Advancing Squad-Level Mobility

Future soldiers will use equipment such as the Squad Multipurpose Equipment Transporter (SMET) to assist with logistical burdens an carry supplies, ammo, weapons, and provide power. (source: DARPA)

Future soldiers will use equipment such as the Squad Multipurpose Equipment Transporter (SMET) to assist with logistical burdens an carry supplies, ammo, weapons, and provide power. (source: DARPA)

July 16, 2018 | Source: Tactical Defense Media, tacticaldefensemedia.com, Armor & Mobility Magazine, May/June 2018 Issue, PEO Combat Support & Combat Service Support

U.S. Army Program Executive Office Combat Systems and Combat Service Support (PEO CS&CSS) is leveraging Other Transactional Authority (OTA), technical demonstrations, and Soldier feedback to speed acquisition of the Army’s new Squad Multipurpose Equipment Transport (SMET) robotic ‘mule.’


As power and equipment demands continue to increase Soldiers’ logistical burdens, the U.S. Army is working with industry to capitalize on advances in power efficiency, robotic technology, and acquisition tools to accelerate a new “robotic mule.” Commercial industry thrives on rapid technological development, but current acquisition processes often make it difficult for the military to follow suit—meaning that technology can become obsolete before it is even in the hands of Soldiers. In the words of Lt. Gen. Paul Ostrowski, Principal Military Deputy to the Army Acquisition Executive, “I’ve got to get that capability out there faster. I’ve got to think of innovative ways to do so.” Key leaders in Congress and DoD have recognized this deficiency in the acquisition process and have outlined initiatives to shrink the timeline required to develop and field new capabilities to Soldiers.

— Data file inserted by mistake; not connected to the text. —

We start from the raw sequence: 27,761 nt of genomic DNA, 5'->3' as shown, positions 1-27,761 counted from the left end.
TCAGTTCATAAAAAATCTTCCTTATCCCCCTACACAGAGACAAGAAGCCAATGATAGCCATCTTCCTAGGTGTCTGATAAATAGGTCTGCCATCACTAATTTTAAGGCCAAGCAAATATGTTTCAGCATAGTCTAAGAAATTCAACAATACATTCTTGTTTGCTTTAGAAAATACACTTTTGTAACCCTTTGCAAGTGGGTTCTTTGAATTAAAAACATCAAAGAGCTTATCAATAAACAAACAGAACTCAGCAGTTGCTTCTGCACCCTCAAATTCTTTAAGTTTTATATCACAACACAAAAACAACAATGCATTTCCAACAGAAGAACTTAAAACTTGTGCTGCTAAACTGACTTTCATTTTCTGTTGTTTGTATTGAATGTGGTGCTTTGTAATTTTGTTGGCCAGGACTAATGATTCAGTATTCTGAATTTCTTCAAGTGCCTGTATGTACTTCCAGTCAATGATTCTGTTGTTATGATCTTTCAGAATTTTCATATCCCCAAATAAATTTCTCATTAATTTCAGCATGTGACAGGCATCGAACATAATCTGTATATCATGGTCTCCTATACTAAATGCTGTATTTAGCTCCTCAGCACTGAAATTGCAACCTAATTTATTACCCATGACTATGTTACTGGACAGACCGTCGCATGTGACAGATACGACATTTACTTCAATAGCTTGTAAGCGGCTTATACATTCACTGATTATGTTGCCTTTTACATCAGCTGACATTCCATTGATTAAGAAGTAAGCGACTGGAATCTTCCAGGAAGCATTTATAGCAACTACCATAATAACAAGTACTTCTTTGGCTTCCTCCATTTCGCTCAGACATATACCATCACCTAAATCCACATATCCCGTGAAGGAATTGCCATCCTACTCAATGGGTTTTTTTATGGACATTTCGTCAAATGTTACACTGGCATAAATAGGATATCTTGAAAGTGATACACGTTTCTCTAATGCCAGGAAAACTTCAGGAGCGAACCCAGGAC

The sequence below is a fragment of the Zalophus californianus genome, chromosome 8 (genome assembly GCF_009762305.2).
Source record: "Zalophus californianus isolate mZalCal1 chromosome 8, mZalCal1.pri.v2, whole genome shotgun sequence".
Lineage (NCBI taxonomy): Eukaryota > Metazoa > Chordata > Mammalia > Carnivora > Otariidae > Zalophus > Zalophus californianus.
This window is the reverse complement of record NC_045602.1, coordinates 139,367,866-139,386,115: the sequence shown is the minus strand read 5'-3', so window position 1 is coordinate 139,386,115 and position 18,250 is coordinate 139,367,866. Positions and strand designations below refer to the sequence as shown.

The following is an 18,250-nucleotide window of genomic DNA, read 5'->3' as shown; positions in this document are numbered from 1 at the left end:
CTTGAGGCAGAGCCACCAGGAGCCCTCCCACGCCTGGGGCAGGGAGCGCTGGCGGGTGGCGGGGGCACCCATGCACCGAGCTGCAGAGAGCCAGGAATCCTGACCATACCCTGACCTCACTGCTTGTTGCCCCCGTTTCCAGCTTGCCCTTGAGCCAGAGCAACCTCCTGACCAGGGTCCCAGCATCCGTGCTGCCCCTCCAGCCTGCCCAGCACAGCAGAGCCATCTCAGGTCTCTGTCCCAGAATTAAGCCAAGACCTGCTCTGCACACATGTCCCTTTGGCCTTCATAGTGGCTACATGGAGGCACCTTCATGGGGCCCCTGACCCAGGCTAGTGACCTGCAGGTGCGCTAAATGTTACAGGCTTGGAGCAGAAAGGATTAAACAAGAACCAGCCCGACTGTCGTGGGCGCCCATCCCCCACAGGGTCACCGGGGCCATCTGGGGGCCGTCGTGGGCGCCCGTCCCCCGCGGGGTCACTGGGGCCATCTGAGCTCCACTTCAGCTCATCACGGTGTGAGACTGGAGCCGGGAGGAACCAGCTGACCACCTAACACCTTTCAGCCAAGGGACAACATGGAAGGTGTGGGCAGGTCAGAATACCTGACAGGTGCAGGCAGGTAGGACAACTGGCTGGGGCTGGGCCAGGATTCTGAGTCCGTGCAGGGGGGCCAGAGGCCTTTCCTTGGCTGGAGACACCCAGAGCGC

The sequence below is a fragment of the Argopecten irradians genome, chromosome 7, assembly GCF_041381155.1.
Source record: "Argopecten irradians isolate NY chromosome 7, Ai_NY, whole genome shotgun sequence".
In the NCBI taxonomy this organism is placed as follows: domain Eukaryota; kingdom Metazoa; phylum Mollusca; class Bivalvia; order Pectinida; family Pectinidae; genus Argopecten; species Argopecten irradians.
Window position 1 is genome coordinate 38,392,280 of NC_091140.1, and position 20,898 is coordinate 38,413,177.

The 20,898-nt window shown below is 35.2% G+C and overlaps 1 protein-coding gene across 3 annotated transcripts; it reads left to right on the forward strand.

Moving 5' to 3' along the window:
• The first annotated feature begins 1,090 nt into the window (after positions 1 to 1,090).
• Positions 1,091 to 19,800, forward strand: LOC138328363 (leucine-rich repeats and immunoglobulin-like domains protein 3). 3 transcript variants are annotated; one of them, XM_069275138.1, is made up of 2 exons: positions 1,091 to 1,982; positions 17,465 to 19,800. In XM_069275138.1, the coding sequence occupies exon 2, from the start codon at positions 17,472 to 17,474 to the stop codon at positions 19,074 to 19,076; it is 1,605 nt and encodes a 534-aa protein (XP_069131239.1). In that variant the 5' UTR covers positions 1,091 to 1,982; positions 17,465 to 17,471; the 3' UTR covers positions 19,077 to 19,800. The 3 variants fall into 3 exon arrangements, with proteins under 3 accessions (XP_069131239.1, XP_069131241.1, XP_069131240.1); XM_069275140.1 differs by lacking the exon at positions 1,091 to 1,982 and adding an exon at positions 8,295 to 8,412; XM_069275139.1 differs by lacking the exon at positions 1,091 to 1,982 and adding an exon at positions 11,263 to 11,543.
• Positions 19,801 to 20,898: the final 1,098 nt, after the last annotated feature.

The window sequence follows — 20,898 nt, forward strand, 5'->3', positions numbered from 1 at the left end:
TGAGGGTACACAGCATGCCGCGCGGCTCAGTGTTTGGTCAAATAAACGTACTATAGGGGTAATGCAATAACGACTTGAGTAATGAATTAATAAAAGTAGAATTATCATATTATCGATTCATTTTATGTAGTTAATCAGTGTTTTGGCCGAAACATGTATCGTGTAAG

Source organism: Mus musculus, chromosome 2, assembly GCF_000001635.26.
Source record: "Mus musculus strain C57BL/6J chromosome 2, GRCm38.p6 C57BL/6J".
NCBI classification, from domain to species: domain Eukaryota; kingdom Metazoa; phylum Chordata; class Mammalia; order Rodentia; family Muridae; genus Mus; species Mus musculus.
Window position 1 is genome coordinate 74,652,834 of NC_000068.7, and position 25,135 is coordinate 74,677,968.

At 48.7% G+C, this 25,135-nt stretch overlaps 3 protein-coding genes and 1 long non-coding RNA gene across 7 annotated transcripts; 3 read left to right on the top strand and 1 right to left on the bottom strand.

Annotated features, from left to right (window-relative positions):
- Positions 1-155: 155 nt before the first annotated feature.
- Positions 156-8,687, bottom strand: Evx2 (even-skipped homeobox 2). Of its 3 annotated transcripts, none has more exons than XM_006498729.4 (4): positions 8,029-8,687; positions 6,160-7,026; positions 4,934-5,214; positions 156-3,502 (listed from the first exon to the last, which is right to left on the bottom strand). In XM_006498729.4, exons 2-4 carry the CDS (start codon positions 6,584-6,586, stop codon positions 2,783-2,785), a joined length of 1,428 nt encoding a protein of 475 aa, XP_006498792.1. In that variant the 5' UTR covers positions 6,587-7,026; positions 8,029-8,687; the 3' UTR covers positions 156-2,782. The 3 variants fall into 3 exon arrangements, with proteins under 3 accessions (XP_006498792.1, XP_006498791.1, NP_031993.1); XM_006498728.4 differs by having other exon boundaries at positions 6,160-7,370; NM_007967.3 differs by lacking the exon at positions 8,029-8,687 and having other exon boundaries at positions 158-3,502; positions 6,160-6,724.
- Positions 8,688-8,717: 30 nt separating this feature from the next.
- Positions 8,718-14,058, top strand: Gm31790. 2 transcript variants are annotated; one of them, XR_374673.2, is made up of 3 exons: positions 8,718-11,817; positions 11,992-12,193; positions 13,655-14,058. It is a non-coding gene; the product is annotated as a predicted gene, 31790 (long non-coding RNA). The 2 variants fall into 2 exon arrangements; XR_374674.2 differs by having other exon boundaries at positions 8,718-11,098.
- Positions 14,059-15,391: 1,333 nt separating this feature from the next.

After initial work with industry to define the art of the possible and potential requirements for a system that would help carry Soldiers’ loads and charge their batteries, the Army set a new, faster course in early 2017. The Army Requirements Oversight Committee (AROC) Capabilities Board gave clear direction to “get it done faster and cheaper,” and the Squad Multipurpose Equipment Transporter (SMET) program, managed within the PEO CS&CSS, began to break new ground.

Shortly after that meeting, Lt. Gen. John Murray, Deputy Chief of Staff, G-8, approved a “Directed Requirement” for SMET with three basic requirements:

  • Carry up to 1,000 pounds of Soldier load
  • Operate for 60 miles within 72 hours
  • Silent run-capability generating 3 kilowatts stationary power and 1 kilowatt mobile